Rwanda leads developing nations in rooting out graft
Africa | Recent arrests of corrupt police set an example for other African countries
by Onize Ohikere
Posted 2/07/17, 11:27 am
Rwanda’s government has laid off 198 police officials across different ranks after they engaged in corruption and other malpractices. The east African country, which gained international commendation in its battle for transparency, has set an example for other African countries.
The country’s cabinet, chaired by President Paul Kagame, approved the officers’ dismissal at a Friday meeting. The sacked officials include a police superintendent and some chief inspectors of police, among others.
Police spokesman Theos Badege said a majority of the dismissed officers had solicited for bribes. Badege said the government would not tolerate any form of malpractice since police officers ought to ensure transparency and safeguard the rule of law while on duty.
“The slogan is the same: No mercy for a corrupt officer,” Badege said. “It’s automatic dismissal from the force.”
Rwanda continues to fight corruption within and outside state institutions. Transparency International ranked the country as the third least corrupt in sub-Saharan Africa and the 50th least corrupt nation among 176 countries. Rwandan authorities last year arrested nearly 200 people accused of bribing police. The country also recovered more than $8 million in evaded taxes.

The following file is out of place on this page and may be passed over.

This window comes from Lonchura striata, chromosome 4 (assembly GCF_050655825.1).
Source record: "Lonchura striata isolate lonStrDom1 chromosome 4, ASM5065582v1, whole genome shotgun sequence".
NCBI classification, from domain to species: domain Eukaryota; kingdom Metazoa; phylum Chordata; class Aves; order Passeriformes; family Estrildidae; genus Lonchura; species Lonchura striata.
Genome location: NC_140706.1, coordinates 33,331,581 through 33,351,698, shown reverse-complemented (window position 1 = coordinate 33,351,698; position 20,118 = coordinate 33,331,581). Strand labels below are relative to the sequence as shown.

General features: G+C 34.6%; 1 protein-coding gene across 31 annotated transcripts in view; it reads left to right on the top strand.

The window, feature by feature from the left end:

“There’s zero tolerance when someone is found guilty of abuse of power and corruption,” said Apollinaire Mupiganyi, the executive director of Transparency International in Rwanda. “Corruption is a hinder for development and justice, and it promotes inequality.”
Africans across the continent are calling for a similar move towards transparency in public office. Hundreds of Nigerians on Monday took to the streets in Abuja and Lagos states to march against corruption and the country’s worsening economy. Demonstrators donned green outfits in respect for the country’s flag and carried placards that called on the government to treat people well and to reduce the cost of maintaining public officials. Seyi Law, a Nigerian comedian, called on the Nigerian government to make transparency a key factor in its politics. Zimbabwean Pastor Evan Mwarire is facing charges of subverting the government after spearheading several protests last year.
Mupiganyi said the number of people reporting malpractice in Rwanda still is low, and the government has yet to establish an independent body to investigate cases of corruption. But the fight is an ongoing process, he said: “It’s become a culture for Rwandans to fight corruption.”
Onize is a reporter for WORLD Digital based in Abuja, Nigeria.